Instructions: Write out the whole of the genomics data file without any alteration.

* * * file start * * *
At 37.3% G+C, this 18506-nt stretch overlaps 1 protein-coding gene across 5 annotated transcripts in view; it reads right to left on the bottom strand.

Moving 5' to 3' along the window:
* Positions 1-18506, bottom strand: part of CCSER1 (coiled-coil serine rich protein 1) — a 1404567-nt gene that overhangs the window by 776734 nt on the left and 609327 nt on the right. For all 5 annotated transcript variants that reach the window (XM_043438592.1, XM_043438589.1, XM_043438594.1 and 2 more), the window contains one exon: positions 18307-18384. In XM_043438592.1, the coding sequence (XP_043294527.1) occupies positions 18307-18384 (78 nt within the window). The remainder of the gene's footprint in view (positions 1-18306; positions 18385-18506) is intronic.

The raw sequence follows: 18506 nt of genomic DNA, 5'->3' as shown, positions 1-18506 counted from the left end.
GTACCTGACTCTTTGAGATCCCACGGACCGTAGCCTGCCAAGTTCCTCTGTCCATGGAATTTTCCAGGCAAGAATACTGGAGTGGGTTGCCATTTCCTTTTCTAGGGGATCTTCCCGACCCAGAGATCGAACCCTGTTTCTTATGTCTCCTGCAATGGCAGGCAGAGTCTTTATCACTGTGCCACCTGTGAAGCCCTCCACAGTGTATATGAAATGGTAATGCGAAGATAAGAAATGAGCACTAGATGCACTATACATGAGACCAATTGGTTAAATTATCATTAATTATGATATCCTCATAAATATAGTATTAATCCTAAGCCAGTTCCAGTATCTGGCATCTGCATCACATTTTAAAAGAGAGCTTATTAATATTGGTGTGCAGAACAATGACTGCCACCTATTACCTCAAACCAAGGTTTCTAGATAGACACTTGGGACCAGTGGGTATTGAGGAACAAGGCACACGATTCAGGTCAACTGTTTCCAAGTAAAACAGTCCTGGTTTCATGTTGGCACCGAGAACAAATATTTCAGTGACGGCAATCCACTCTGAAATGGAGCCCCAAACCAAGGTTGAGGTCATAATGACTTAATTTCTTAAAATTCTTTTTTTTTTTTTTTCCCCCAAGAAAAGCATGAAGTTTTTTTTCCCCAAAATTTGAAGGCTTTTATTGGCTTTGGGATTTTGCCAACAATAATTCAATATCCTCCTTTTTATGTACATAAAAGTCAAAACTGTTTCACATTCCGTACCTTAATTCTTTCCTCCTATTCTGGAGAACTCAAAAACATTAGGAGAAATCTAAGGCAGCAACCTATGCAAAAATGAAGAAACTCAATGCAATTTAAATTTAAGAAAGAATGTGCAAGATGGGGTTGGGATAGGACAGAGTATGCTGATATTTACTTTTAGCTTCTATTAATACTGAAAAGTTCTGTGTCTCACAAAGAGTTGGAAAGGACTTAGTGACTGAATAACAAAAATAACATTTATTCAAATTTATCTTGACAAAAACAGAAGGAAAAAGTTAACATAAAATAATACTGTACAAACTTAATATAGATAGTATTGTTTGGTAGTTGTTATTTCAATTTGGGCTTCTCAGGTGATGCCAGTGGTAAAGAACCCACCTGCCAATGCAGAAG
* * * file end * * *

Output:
At 37.3% G+C, this 18506-nt stretch overlaps 1 protein-coding gene across 5 annotated transcripts in view; it reads right to left on the bottom strand.

Moving 5' to 3' along the window:
* Positions 1-18506, bottom strand: part of CCSER1 (coiled-coil serine rich protein 1) — a 1404567-nt gene that overhangs the window by 776734 nt on the left and 609327 nt on the right. For all 5 annotated transcript variants that reach the window (XM_043438592.1, XM_043438589.1, XM_043438594.1 and 2 more), the window contains one exon: positions 18307-18384. In XM_043438592.1, the coding sequence (XP_043294527.1) occupies positions 18307-18384 (78 nt within the window). The remainder of the gene's footprint in view (positions 1-18306; positions 18385-18506) is intronic.

The raw sequence follows: 18506 nt of genomic DNA, 5'->3' as shown, positions 1-18506 counted from the left end.
GTACCTGACTCTTTGAGATCCCACGGACCGTAGCCTGCCAAGTTCCTCTGTCCATGGAATTTTCCAGGCAAGAATACTGGAGTGGGTTGCCATTTCCTTTTCTAGGGGATCTTCCCGACCCAGAGATCGAACCCTGTTTCTTATGTCTCCTGCAATGGCAGGCAGAGTCTTTATCACTGTGCCACCTGTGAAGCCCTCCACAGTGTATATGAAATGGTAATGCGAAGATAAGAAATGAGCACTAGATGCACTATACATGAGACCAATTGGTTAAATTATCATTAATTATGATATCCTCATAAATATAGTATTAATCCTAAGCCAGTTCCAGTATCTGGCATCTGCATCACATTTTAAAAGAGAGCTTATTAATATTGGTGTGCAGAACAATGACTGCCACCTATTACCTCAAACCAAGGTTTCTAGATAGACACTTGGGACCAGTGGGTATTGAGGAACAAGGCACACGATTCAGGTCAACTGTTTCCAAGTAAAACAGTCCTGGTTTCATGTTGGCACCGAGAACAAATATTTCAGTGACGGCAATCCACTCTGAAATGGAGCCCCAAACCAAGGTTGAGGTCATAATGACTTAATTTCTTAAAATTCTTTTTTTTTTTTTTTCCCCCAAGAAAAGCATGAAGTTTTTTTTCCCCAAAATTTGAAGGCTTTTATTGGCTTTGGGATTTTGCCAACAATAATTCAATATCCTCCTTTTTATGTACATAAAAGTCAAAACTGTTTCACATTCCGTACCTTAATTCTTTCCTCCTATTCTGGAGAACTCAAAAACATTAGGAGAAATCTAAGGCAGCAACCTATGCAAAAATGAAGAAACTCAATGCAATTTAAATTTAAGAAAGAATGTGCAAGATGGGGTTGGGATAGGACAGAGTATGCTGATATTTACTTTTAGCTTCTATTAATACTGAAAAGTTCTGTGTCTCACAAAGAGTTGGAAAGGACTTAGTGACTGAATAACAAAAATAACATTTATTCAAATTTATCTTGACAAAAACAGAAGGAAAAAGTTAACATAAAATAATACTGTACAAACTTAATATAGATAGTATTGTTTGGTAGTTGTTATTTCAATTTGGGCTTCTCAGGTGATGCCAGTGGTAAAGAACCCACCTGCCAATGCAGAAG